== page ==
|The Church & Israel||The Church is the true and new Israel||The Church is distinct from Israel|
|The Second Coming||One return and Post-Tribulational||Two-stage return with a secret rapture and Pre-Tribulational coming first|
Amillennialism literally means "no millennium." In one sense this name is accurate, and in another it is not. It is accurate in that the millennium has usually been defined as a great golden age of material blessing on earth before the eternal state in which evil is suppressed and righteousness is triumphant. It is true that in this sense amillennialism holds no millennium. Amillennialists, however, are Bible-believing Christians and view Revelation 20:1-10 as divine truth. Thus, they do believe in the millennium of Revelation 20 and associate this period of time with the gospel or church age between Christ's first and second advents. They teach, consequently, that Christ returns after this millennium is completed. At His return the general judgment and general resurrection occur and the eternal state commences. It is best diagramed like this below:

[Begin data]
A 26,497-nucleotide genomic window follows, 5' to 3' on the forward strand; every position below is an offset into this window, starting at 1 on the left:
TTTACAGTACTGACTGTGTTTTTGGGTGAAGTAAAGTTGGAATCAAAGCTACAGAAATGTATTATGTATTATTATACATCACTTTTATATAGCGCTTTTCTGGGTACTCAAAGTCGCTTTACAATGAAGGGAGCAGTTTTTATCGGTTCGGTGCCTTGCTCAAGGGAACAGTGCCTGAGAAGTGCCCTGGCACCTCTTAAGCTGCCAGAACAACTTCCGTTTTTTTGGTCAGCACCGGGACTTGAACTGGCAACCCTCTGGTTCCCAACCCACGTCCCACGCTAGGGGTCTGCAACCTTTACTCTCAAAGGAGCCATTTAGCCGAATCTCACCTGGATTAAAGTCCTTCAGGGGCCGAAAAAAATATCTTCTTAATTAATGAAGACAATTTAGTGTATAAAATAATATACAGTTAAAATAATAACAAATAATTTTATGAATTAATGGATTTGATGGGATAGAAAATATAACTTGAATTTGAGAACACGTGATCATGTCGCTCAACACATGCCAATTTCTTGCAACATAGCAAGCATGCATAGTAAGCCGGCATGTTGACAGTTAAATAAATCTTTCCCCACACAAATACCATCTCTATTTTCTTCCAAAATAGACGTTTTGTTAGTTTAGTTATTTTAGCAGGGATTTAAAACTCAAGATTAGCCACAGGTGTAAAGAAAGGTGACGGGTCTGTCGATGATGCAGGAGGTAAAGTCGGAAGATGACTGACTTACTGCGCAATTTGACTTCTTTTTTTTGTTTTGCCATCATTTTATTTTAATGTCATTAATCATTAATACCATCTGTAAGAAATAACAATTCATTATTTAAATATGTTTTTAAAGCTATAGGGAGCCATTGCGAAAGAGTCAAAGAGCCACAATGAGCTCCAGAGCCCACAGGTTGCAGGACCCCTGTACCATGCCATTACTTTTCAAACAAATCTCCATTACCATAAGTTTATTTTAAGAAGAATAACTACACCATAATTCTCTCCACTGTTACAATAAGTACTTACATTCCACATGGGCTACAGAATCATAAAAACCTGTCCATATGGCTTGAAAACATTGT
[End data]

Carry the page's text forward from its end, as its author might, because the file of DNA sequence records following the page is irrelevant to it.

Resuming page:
As you have probably guess from the previous articles, this is the view that I accept. This view was also widely accepted by students of the Apostle John and their students as well and was popularized in the late fourth century by Augustine. It was the most commonly accepted view of the Second Coming at the time of the Reformation Movement in the sixteenth and seventeenth centuries and was the accepted eschatology of our early Baptist forerunners, the Anabaptists and with those who were a part of framing the Philadelphia Confession of Faith (the first Baptist creed).